Ever read about the insane value many travel bloggers get out of their miles? I’m talking crazy reports like 10 cents per mile (CPM) for premium first class travel. Running the numbers of miles used versus ticket cost, they aren’t wrong. Yet this doesn’t necessarily paint a fair picture of the value of award travel.
The other side of the coin is that there is a cap on the amount of cash I (and most reasonable people) would ever pay for a particular award flight or hotel stay. The actual cost is largely irrelevant. Sure, getting 10 CPM may sound amazing, but if you’d never pay $11,000 for a first class ticket, is this really reasonable? The value is the really getting to enjoy the experience.
Chuck over at Points with a Crew wrote a great piece comparing the two schools of thought when it comes to determining the value of an award redemption. This made me think about my own methods for calculating “value.” I definitely factor in the cash price of airfare, but my methods typically prevent me from coming up with overly inflated values for my awards.
How I Determine the Value of Award Travel
There is definitely a hard cap on the amount of money we can spend on any given trip. And it is fairly low. I cannot remember the last time that I planned a trip where we spent predominantly cash for flights, hotel, rental car, and activities. Most of the time, I try to use miles for flights and hotel, and cash for the rest.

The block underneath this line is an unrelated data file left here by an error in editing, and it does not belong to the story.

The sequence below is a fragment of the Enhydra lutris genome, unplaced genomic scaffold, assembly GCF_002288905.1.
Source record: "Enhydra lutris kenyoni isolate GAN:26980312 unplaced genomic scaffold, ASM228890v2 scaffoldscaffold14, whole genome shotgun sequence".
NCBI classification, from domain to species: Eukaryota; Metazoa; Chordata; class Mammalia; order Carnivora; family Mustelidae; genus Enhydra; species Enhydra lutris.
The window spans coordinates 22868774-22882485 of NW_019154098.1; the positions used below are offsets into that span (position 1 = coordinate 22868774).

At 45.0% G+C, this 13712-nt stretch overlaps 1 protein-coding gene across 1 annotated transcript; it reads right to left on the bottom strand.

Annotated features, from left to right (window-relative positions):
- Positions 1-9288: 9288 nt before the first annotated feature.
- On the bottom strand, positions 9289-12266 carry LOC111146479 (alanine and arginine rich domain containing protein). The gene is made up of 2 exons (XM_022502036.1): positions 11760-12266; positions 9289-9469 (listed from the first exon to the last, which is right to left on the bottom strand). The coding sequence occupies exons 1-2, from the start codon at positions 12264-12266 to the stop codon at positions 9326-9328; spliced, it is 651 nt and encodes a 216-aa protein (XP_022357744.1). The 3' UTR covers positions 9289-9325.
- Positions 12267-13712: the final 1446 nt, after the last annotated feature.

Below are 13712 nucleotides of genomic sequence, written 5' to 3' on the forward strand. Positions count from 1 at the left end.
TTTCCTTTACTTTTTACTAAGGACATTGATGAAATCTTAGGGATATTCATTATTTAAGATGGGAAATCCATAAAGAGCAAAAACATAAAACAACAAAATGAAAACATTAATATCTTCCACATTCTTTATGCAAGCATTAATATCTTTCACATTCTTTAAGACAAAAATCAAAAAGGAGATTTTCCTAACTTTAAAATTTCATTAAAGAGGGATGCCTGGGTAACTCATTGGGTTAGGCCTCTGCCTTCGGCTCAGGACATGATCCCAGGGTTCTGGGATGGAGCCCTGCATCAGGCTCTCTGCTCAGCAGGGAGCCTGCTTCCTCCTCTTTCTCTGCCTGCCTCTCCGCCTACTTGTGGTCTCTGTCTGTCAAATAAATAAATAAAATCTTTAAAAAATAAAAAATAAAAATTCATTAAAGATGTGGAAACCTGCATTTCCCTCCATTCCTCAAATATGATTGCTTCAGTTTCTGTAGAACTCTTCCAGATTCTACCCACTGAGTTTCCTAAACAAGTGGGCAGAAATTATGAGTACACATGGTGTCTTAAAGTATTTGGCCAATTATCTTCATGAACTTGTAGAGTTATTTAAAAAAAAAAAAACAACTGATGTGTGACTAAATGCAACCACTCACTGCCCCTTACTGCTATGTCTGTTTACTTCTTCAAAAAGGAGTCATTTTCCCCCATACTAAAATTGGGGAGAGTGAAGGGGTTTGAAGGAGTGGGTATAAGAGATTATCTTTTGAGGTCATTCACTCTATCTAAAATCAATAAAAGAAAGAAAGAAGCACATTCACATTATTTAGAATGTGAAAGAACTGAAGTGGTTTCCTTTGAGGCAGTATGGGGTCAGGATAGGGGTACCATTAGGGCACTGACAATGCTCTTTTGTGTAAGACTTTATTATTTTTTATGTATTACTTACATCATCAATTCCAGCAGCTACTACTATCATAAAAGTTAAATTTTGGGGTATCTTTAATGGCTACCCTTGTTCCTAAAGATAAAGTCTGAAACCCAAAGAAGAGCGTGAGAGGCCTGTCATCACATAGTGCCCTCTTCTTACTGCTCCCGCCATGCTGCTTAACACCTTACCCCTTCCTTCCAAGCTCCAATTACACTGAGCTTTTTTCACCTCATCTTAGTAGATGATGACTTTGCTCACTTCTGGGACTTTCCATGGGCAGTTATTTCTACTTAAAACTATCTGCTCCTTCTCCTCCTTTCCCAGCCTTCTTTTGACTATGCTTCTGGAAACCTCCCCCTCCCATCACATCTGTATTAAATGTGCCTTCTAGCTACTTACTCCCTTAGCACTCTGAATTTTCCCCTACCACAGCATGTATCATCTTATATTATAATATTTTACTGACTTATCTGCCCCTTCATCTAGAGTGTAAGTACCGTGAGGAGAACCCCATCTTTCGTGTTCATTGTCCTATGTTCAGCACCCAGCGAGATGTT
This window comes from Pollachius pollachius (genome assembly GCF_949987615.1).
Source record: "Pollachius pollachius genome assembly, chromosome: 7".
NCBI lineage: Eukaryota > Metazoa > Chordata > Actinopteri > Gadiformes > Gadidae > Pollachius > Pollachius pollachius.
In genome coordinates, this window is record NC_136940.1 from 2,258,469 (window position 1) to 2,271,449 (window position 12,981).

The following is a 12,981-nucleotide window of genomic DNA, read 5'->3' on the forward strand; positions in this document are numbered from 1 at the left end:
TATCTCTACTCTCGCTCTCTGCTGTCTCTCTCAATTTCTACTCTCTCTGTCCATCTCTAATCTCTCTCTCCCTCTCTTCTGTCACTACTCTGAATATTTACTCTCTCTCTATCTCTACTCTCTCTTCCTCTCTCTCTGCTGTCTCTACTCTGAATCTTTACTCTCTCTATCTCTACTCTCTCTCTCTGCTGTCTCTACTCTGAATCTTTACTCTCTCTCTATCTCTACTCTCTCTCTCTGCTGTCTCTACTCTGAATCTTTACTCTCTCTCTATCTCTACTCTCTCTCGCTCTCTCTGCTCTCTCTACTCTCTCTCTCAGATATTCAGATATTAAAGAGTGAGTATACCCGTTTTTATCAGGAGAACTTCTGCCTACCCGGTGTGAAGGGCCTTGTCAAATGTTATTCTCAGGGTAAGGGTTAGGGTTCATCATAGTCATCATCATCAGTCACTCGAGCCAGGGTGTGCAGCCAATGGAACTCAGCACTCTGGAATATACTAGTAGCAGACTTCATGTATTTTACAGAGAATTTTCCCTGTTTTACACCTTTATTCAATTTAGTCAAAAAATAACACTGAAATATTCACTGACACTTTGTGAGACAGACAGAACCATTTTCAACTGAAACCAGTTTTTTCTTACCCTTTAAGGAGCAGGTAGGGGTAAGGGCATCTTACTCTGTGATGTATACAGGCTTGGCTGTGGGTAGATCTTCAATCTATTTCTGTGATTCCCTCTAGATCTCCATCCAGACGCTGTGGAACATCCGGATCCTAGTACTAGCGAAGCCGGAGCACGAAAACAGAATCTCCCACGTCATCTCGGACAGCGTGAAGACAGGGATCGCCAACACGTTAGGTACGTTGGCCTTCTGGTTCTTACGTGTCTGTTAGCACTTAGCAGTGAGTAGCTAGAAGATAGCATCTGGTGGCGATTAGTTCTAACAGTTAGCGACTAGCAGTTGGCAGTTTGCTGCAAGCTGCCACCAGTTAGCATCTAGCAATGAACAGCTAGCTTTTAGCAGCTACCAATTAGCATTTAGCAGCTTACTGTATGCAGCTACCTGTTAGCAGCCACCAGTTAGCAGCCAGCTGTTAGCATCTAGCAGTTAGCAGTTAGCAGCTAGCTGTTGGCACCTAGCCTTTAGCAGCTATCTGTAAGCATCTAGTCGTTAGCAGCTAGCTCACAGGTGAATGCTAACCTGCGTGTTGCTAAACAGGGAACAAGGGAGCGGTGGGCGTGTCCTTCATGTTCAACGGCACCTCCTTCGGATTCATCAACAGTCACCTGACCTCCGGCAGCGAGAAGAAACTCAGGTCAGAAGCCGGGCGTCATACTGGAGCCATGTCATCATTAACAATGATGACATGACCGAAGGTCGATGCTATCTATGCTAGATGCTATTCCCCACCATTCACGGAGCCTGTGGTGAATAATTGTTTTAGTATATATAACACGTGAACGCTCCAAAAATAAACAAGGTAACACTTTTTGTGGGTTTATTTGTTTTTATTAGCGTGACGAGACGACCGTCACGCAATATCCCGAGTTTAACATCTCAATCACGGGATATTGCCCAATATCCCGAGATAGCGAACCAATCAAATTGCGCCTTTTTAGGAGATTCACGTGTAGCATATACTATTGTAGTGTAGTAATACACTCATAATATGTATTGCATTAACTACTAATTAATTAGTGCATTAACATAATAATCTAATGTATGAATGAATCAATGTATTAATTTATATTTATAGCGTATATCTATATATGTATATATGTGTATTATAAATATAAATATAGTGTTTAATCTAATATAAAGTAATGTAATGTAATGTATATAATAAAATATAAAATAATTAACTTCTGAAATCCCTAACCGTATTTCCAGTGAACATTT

Based on this, the metric of “what would I pay” for a particular award is entirely relevant. In many cases, what I would actually pay is rather small. Still, that’s not an entirely fair metric. If I’d only be willing to shell out $150 cash for a flight that costs $550, this would peg my CPM really low. The key for me is comparing what you’d burn in points to the cheapest similar itinerary. This goes for both flights and hotel.
I like to maximize the value of my award travel to ensure I am getting the best value for my points. Burning 8,000 Hyatt points for a Hyatt Place going for $90 per night isn’t an ideal redemption. Burning 8,000 Hyatt points for a hotel going for $150 per night is. But does the same hold true if the hotel next door is going for only $105? Which to I compare it to?
Over time I’ve found that there isn’t all that much difference in cost between hotels of the same quality, and comparing a Hyatt Place to a Travelodge down the road just isn’t fair. It became easiest to simply compare to the hotel itself. There are certainly times where a cash price is the best, and if the Travelodge is going for $50, there are reasons I may pick it. But I digress.
The method I use for determining the value of a hotel redemption is pretty straightforward. I divide the fully loaded rate (rate, taxes, and any fees, subtracting any fees I do pay) by the number of points I am using. This gives you the cents per point (CPP) value that you are getting.